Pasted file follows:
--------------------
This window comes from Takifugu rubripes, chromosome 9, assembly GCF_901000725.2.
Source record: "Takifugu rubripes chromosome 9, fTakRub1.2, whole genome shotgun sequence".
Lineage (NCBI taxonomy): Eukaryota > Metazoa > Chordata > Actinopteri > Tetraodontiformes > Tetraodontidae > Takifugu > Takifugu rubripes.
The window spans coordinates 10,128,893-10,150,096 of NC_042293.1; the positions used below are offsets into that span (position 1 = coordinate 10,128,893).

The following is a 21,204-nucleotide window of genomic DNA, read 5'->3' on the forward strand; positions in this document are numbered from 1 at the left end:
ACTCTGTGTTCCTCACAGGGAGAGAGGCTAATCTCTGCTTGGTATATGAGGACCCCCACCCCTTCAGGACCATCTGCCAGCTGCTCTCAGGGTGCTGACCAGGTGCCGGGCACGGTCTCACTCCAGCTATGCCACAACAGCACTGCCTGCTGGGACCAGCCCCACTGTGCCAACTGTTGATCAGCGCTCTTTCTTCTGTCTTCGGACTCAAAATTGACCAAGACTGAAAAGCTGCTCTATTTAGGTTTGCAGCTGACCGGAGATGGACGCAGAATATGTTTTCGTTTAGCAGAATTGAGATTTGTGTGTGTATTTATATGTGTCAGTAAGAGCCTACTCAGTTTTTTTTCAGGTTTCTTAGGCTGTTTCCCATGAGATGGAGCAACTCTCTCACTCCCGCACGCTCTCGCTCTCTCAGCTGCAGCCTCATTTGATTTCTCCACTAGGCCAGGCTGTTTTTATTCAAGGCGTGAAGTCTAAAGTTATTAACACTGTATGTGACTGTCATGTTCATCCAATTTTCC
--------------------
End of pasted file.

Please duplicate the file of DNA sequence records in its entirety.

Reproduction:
This window comes from Takifugu rubripes, chromosome 9, assembly GCF_901000725.2.
Source record: "Takifugu rubripes chromosome 9, fTakRub1.2, whole genome shotgun sequence".
Lineage (NCBI taxonomy): Eukaryota > Metazoa > Chordata > Actinopteri > Tetraodontiformes > Tetraodontidae > Takifugu > Takifugu rubripes.
The window spans coordinates 10,128,893-10,150,096 of NC_042293.1; the positions used below are offsets into that span (position 1 = coordinate 10,128,893).

The following is a 21,204-nucleotide window of genomic DNA, read 5'->3' on the forward strand; positions in this document are numbered from 1 at the left end:
ACTCTGTGTTCCTCACAGGGAGAGAGGCTAATCTCTGCTTGGTATATGAGGACCCCCACCCCTTCAGGACCATCTGCCAGCTGCTCTCAGGGTGCTGACCAGGTGCCGGGCACGGTCTCACTCCAGCTATGCCACAACAGCACTGCCTGCTGGGACCAGCCCCACTGTGCCAACTGTTGATCAGCGCTCTTTCTTCTGTCTTCGGACTCAAAATTGACCAAGACTGAAAAGCTGCTCTATTTAGGTTTGCAGCTGACCGGAGATGGACGCAGAATATGTTTTCGTTTAGCAGAATTGAGATTTGTGTGTGTATTTATATGTGTCAGTAAGAGCCTACTCAGTTTTTTTTCAGGTTTCTTAGGCTGTTTCCCATGAGATGGAGCAACTCTCTCACTCCCGCACGCTCTCGCTCTCTCAGCTGCAGCCTCATTTGATTTCTCCACTAGGCCAGGCTGTTTTTATTCAAGGCGTGAAGTCTAAAGTTATTAACACTGTATGTGACTGTCATGTTCATCCAATTTTCC